When loud booing broke out on the Republican National Convention floor in Tampa on Tuesday, it wasn’t just coming from die-hard Ron Paul supporters. An obscure change to party rules exposed a larger rift between Mitt Romney’s Republican establishment and the GOP grassroots. “Our party is a grassroots party and not a top-down party,” says Julianne Thompson, a Romney delegate and Georgia state coordinator for Tea Party Patriots. “Both of these rules undermine the very nature and the spirit of our party.” Republican officials from Nevada called it a “Marxist-style power grab.” Writing on Facebook, Sarah Palin called it “a direct attack on grassroots activists by the GOP establishment, and it must be rejected.” This was probably not the way the Romney team wanted the convention to begin.
The controversy is rooted in the battle between Romney and Paul, who still has plenty of devoted fans in Tampa. Because of quirks in the way delegates are chosen, Paulites were able, through their superior organization, to dominate the selection process in several states that Paul didn’t win, including Maine and Minnesota. There’s been a protracted fight over seating these delegates—on Tuesday, after the party stripped Paul of half of his 20 delegates from Maine, part of that delegation walked out.
In an effort to get more control over the delegate-selection process in the future, Romney’s people overstepped in a way that infuriated many conventiongoers who are otherwise supporting him. Yesterday, the Republican National Committee proposed a new rule that would allow the party’s nominee to overrule state conventions and choose his or her own delegates. This, many feared, would turn delegate slots into perks for insiders and donors, and further shut activists out of the process. The reaction was livid. In a widely circulated open letter to the Republican National Committee, Thompson wrote, “The audacity of creating a firestorm when there is an opportunity for unity and peace that is needed to win back the Senate and take back the White House is irresponsible and I seriously question the motives of those behind this attempt.”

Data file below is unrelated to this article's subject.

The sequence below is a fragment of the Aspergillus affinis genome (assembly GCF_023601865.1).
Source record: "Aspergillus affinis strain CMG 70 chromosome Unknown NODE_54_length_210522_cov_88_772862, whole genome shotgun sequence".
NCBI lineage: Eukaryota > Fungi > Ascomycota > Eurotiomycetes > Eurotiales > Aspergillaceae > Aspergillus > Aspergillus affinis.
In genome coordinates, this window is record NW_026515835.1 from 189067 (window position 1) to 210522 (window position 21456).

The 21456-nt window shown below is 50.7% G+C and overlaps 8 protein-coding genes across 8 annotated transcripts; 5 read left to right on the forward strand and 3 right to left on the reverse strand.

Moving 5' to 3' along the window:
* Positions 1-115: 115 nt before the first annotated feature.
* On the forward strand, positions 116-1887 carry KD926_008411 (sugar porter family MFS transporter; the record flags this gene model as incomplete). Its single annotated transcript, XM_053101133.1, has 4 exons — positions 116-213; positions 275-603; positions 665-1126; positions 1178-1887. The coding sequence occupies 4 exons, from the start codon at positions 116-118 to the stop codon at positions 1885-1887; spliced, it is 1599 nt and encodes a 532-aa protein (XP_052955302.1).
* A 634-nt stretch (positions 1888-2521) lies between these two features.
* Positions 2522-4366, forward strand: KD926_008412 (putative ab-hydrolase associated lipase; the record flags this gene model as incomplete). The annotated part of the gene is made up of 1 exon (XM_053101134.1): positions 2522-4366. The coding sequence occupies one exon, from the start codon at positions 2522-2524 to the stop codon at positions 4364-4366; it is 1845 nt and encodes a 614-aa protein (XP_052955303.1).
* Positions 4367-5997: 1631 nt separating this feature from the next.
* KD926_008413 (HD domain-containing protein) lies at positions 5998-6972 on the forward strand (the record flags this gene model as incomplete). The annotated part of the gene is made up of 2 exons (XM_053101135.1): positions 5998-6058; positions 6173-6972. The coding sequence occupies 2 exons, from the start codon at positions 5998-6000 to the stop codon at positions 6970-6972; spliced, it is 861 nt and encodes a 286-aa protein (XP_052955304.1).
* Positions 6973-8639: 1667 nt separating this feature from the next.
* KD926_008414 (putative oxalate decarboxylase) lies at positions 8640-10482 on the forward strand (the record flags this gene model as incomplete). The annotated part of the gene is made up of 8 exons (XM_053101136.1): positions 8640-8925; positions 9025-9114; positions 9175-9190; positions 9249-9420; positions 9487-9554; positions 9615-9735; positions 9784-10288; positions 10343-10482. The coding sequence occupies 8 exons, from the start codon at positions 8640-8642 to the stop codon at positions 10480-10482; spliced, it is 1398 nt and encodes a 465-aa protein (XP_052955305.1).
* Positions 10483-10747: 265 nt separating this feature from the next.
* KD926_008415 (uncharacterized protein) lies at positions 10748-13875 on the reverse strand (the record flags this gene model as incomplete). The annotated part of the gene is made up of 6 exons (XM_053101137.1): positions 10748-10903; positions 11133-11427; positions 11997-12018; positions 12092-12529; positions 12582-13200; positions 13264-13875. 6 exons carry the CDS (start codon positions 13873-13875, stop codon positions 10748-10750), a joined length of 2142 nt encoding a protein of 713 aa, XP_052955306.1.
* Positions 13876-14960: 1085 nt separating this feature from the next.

Republican officials from Nevada called it a “Marxist-style power grab.” Writing on Facebook, Sarah Palin called it “a direct attack on grassroots activists by the GOP establishment, and it must be rejected.”
In the end, the party decided to compromise, adopting a measure that simply binds delegates to vote for the candidate they were chosen to vote for. But it adopted a second rule, Rule 12, allowing the party to change its regulations between conventions. Many at the RNC suspect that the party will use this rule to institute new delegate-selection procedures when the convention is over. When House Speaker John Boehner held a voice vote on the floor over Rule 12, there seemed to be as many “nays” as “ayes,” but Boehner declared, “The ayes have it.” That’s when the booing started.
As a result, the attempt to solidify the Republican Party behind Romney—the entire raison d’être of the convention—just got a little bit harder. “The people that are here are representative of grassroots conservatives from across the nation,” Thompson said shortly after the floor vote. “Tea Party conservatives. Libertarian conservatives. Social conservatives. And we all voted for different people in the primary—there are Bachmann supporters, Ron Paul, Rick Perry, Rick Santorum.” Getting together in Tampa, she said, is a formality, “but it’s an extremely important formality, because we all come here with one purpose, and that is to unite behind one nominee. What I think was so ridiculous about this attempted power grab is that they created a firestorm where there was none. It’s the perfect opportunity to bring the party together, and it went in the opposite direction.”